Module 20  Differential Equations and Euler's Method  
Introduction  Lesson 1  Lesson 2  Lesson 3  SelfTest  
Lesson 20.2: Euler's Method  
In this lesson Euler's method is used to approximate a numerical solution to an initialvalue problem. The method is based on linear approximations and uses a variation of the pointslope form of a linear equation: y_{1} = y_{0} + m(x_{1} – x_{0}). Getting Linear Approximations Suppose we want to solve a differential equation of the form dy / dx = m(x, y). In general, this means that the slope of the solution y = f(x) at any point (x, y) may depend on both x and y. We are going to approximate the values of the solution at a sequence of xvalues given by x_{1}, x_{2}, x_{3}, ..., etc. Given an initial value y_{0} = f(x_{0}), the value of y_{1} = f(x_{1}) can be estimated by the linear approximation. f(x_{1}) f(x_{0}) + m(x_{0}, y_{0}) · (x_{1} – x_{0}) Then the value of y_{2} = f(x_{2}) can be approximated from the value of y_{1} = f(x_{1}). f(x_{2}) f(x_{1}) + m(x_{1}, y_{1}) · (x_{2} – x_{1}) After approximating f(x_{2}) the same method can be used to approximate f(x_{3}). f(x_{3}) f(x_{2}) + m(x_{2}, y_{2}) · (x_{3} – x_{2}) Euler's method states that f(x_{n+1}) can be approximated by using previously found values. f(x_{n+1}) f(x_{n}) + m(x_{n}, y_{n}) · (x_{n+1} – x_{n})
Using Euler's Method In Lesson 20.1 you solved the logistic initialvalue problem y' = 0.037 * y * (25 – y) and y(1) = 1 Use Euler's method to approximate the values of the solution to this differential equation. Let x_{0} = 1, y_{0} = 1, and x_{1} = 1.1. We compute m(x_{0}, y_{0}) = m(1, 1) using the differential equation with y replaced by y_{0} = 1. m(x_{0}, y_{0}) = m(1, 1) = 0.037 * 1 * (251) Note that x_{1}  x_{0} = 0.1, so
y_{1} = f(x_{1}) = f(1.1)
f(x_{0}) + m(x_{0}, y_{0}) · (x_{1}  x_{0})
Let x_{2} = 1.3, x_{3} = 1.2, etc. Next we approximate y_{2} = f(1.2) using the approximate value found for y_{1} as the value of m(x_{1}, y_{1}). y(1.2) 1.0888 + 0.037 · 1.0888 · (25 – 1.0888) · 0.1 Then continue the process to find y_{3}, y_{4}, etc. Using a Short Cut There is a short cut that will speed up the process for subsequent approximations. The result of the most recent calculation is stored in a variable called "ans(1)". This can be entered into the Edit Line by pressing . is above . This approach will also improve the accuracy somewhat, since it uses all 14 places, rather than the 6 we entered by hand. Because the most recent result represents y(1.2), the approximation for y(1.3) can be found by evaluating y(1.3) ans(1) + 0.037 · ans(1) · (25 – ans(1))· 0.1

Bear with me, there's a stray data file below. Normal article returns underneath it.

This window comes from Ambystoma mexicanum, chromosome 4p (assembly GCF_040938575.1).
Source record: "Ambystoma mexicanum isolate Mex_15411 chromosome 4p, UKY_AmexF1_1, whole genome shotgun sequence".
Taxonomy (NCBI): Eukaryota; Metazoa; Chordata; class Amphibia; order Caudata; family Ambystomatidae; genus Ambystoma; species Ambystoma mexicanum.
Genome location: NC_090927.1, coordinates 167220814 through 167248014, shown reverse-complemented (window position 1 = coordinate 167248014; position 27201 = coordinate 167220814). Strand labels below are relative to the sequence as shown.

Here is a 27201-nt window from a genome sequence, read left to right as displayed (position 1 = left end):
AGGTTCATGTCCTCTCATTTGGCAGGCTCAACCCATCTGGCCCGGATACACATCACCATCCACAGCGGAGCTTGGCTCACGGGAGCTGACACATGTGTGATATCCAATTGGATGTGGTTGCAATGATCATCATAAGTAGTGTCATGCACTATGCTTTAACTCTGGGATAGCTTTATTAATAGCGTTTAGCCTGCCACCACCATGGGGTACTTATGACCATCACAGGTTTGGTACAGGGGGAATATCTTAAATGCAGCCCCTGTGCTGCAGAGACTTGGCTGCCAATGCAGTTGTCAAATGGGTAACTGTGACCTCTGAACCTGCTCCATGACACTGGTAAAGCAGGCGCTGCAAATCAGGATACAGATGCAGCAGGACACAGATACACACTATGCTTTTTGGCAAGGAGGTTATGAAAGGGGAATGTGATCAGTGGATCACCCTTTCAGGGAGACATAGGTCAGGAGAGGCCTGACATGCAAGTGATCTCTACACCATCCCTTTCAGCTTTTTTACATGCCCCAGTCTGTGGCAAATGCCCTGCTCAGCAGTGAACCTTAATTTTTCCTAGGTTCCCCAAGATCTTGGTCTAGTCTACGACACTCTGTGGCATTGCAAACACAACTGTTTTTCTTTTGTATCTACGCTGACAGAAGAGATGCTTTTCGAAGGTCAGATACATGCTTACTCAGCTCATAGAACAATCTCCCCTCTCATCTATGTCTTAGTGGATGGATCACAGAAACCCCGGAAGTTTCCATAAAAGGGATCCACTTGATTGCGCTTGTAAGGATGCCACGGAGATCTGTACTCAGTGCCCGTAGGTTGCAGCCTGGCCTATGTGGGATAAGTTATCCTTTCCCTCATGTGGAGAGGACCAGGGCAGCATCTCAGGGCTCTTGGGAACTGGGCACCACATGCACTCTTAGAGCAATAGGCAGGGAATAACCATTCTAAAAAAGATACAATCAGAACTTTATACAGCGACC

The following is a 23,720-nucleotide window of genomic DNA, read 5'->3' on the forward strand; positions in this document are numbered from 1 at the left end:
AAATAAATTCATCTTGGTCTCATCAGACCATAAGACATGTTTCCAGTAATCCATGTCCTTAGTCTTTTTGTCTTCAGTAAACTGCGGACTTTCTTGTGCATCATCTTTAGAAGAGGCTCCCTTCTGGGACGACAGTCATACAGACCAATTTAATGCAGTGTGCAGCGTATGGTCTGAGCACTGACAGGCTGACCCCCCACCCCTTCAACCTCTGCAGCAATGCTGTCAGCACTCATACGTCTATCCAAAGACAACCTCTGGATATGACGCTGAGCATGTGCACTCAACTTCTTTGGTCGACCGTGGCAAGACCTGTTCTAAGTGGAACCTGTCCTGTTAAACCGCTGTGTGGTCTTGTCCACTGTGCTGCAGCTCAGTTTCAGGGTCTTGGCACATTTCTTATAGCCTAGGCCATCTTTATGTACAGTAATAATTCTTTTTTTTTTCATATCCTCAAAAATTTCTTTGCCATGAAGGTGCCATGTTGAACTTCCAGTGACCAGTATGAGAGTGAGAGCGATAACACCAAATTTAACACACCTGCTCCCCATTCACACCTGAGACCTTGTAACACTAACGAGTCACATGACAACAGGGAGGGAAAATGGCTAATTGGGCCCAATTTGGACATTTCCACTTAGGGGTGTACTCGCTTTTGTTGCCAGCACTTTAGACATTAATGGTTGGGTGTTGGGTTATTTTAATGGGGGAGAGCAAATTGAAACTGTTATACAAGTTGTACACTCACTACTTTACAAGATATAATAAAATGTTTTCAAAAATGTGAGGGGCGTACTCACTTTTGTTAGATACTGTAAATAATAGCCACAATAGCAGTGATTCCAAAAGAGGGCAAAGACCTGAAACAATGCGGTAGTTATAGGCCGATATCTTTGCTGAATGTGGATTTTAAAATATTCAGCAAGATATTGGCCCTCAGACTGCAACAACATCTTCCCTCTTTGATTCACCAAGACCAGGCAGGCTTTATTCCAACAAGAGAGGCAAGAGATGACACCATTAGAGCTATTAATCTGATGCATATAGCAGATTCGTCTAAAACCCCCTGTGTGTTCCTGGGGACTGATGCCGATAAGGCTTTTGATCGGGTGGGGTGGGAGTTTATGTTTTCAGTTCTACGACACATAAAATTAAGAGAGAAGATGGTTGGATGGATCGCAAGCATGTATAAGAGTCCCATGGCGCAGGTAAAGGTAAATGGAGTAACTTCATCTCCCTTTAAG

Because ans(1) has now been updated to 1.28956, you can simply press
to approximate
20.2.1 Approximate y(2) by pressing
five more times.
Using Euler's Method in Differential Equation Graphing Mode Euler's method can be used in Differential Equation graphing mode.
The differential equation y' = 0.037.y.(25 – y) with y(1) = 1 should be there.
A small "1" should appear in the upper right corner of the screen.
You should see the same values for y that you calculated with Euler's method.
The same value found for y(2) using Euler's method in 20.2.1 is shown as the ycoordinate. Displaying a Table of Values You can see the Euler method values in a table.
The values shown in the y1 column are found by using Euler's method, which should give you a better understanding of how the TI89 Differential Equation graphing mode approximates the graph of the solution to an initialvalue problem. The calculator computes approximate solution values for very small tvalue iterations and displays short line segments that approximate the curve of the solution.


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